A Noida Resident Shares How It Turned From A Dusty Town Into A Buzzing Mega City

Posted on July 20, 2016 in Society

By Gita Negi:

My parents shifted to Noida in the year 1985, from Delhi. Noida or New Okhla Industrial Development Authority – this full form was a very popular question in general knowledge tests in our schools and carried a prestigious one mark – was planned by the initiative of Sanjay Gandhi, a man who my mother feels had tremendous potential.

I have literally grown from a teething toddler to a self-assured woman in the folds of this city and seen it grow right in front of my eyes.

My earliest memories of Noida go back to the time when there were hardly any apartments except for the one built for defence personnel but only individual houses. The tallest building in the city was the N.T.P.C. office in Sector 24 which could be seen from anywhere you went. I still remember how as a child I thought that the N.T.P.C. building followed our car just like the moon.

Because some of the sectors were still developing, my mother would not let us go beyond Sector 56 as she thought that anything beyond that was too far or, in her words, a jungle. And now when we see people going to Sector 127 or other such triple digit sector for work or to live, we can wonder at how fast development has caught up with our once small city.

There were predominantly two kinds of people who lived in the city then, first the ones who were the original inhabitants and occupied the villages located just behind the well-planned sectors, and the others who had come down from other cities for work and chose Noida for its proximity to Delhi and a cheaper cost of living. The latter occupied the concrete houses in the well-planned sectors.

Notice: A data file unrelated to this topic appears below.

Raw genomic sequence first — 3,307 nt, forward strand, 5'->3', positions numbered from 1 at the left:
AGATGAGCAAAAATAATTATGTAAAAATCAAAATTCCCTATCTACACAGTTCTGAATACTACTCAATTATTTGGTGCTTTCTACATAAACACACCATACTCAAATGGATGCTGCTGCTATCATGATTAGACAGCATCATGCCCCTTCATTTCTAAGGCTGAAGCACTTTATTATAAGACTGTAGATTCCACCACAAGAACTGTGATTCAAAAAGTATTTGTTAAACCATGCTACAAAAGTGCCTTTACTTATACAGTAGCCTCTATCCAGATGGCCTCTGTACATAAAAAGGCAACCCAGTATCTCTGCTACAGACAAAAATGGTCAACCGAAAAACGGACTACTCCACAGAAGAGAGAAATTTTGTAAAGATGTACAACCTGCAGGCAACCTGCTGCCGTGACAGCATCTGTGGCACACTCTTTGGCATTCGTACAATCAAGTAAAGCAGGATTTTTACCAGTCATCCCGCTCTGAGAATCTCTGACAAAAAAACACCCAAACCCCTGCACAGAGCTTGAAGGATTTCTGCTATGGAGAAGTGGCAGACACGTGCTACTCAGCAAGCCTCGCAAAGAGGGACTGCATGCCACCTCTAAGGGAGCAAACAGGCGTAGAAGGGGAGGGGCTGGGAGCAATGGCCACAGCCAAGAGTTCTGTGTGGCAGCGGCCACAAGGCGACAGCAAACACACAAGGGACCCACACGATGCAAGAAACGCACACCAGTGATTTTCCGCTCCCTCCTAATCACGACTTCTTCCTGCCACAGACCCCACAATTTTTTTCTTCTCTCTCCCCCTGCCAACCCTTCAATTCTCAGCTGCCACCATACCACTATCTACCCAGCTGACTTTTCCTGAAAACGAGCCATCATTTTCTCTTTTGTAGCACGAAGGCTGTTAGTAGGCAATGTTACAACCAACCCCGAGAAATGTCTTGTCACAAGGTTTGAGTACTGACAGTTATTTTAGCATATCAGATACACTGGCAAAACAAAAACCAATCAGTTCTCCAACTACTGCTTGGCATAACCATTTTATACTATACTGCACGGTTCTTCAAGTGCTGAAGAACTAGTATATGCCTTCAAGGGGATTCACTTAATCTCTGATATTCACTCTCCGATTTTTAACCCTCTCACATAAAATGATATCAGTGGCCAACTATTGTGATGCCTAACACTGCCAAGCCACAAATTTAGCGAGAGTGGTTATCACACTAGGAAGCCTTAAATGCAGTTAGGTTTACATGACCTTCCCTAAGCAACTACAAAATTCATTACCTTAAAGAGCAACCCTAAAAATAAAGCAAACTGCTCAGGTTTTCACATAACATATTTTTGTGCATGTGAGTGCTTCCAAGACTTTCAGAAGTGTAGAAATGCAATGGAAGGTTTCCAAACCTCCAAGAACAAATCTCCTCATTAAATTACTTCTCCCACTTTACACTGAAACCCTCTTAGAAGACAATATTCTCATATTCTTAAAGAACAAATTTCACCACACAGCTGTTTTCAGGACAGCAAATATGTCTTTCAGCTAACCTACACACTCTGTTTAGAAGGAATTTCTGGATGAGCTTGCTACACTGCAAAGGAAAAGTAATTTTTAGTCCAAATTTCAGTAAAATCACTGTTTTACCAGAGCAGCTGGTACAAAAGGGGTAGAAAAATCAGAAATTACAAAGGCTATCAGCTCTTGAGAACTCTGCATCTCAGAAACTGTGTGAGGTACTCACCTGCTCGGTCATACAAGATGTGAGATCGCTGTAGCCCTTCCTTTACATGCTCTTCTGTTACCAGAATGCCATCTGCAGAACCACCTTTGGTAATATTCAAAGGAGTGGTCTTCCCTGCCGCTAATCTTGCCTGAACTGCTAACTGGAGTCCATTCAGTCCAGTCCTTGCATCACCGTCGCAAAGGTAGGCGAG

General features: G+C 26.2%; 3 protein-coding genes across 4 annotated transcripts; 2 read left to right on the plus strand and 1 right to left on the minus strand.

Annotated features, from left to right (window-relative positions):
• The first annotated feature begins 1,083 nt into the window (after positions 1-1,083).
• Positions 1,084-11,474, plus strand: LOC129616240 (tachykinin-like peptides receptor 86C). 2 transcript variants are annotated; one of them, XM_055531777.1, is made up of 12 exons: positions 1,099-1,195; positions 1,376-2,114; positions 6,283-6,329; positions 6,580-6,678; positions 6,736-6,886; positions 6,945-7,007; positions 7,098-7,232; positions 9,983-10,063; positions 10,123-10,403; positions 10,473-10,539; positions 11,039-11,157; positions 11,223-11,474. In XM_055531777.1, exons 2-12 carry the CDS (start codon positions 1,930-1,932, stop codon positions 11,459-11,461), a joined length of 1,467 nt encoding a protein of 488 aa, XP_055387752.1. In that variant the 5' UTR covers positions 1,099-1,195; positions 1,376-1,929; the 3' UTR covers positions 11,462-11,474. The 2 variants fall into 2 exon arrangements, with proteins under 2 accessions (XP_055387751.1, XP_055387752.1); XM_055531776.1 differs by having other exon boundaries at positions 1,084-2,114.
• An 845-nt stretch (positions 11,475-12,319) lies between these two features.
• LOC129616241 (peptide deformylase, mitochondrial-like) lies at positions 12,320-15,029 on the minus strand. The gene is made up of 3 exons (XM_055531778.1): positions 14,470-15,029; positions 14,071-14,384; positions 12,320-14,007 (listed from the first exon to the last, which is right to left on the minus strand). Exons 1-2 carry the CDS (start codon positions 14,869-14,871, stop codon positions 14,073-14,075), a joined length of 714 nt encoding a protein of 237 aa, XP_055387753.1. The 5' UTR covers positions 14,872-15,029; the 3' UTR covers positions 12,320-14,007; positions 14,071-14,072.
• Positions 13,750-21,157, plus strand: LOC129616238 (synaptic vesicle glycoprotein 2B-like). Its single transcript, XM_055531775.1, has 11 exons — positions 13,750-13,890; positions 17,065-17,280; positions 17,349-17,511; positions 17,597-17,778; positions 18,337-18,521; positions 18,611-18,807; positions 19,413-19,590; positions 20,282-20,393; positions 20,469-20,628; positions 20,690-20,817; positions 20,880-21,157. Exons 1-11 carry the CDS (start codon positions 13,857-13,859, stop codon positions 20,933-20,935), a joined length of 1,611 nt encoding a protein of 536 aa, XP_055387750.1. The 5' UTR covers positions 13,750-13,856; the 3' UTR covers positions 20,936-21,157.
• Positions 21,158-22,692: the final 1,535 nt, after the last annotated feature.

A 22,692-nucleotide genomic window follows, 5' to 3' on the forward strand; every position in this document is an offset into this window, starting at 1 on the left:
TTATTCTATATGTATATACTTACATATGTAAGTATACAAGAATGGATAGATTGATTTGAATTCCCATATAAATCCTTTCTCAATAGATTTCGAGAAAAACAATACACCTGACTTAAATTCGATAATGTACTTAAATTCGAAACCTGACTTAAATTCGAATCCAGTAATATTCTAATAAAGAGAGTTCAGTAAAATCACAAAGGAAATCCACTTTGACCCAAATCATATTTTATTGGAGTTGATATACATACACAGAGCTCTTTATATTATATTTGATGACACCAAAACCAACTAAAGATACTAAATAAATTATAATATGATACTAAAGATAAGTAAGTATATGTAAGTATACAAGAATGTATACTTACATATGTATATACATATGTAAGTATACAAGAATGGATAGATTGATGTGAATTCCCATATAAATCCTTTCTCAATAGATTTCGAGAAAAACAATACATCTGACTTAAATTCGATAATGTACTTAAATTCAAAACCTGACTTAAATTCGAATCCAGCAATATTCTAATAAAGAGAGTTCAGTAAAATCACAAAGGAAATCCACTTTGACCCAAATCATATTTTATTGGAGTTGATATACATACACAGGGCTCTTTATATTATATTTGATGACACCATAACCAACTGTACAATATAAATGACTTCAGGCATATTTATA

There were seldom any conflicts between the two groups and they more or less kept to themselves without crossing individual boundaries of any kinds. Sure there were cases of murder and theft, but not so rampant and people knew how to keep themselves safe. So, there were strict timings and hours to visit a particular place. Most of the city usually wore a solemn look past eight or nine o’clock and hardly anyone ventured out after that, except for a few drunkards or people working late in factories.

The only market that Noida boasted of was the Atta market which housed cheap quality stuff, right from clothes to kitchen utensils. But because malls had not made their entry yet, people only went to the market if it was really required as market hopping was not quite in vogue.

But if someone wanted quality products, they had to travel all the way to Delhi. In rickety private buses that were filled beyond capacity and whose conductors yelled “Naveda Naveda Baarah Baes Baarah Baes” in cracked voices on the return journey as they informed eager passengers that the bus was headed for Noida.

This was the time when there was no DND flyover and one had to take a longer Yamuna river route to enter the capital. And later, when there was talk of a road being built to directly connect Noida to Delhi, many people thought it was just a big lie or just one of those government schemes that never see the light of the day.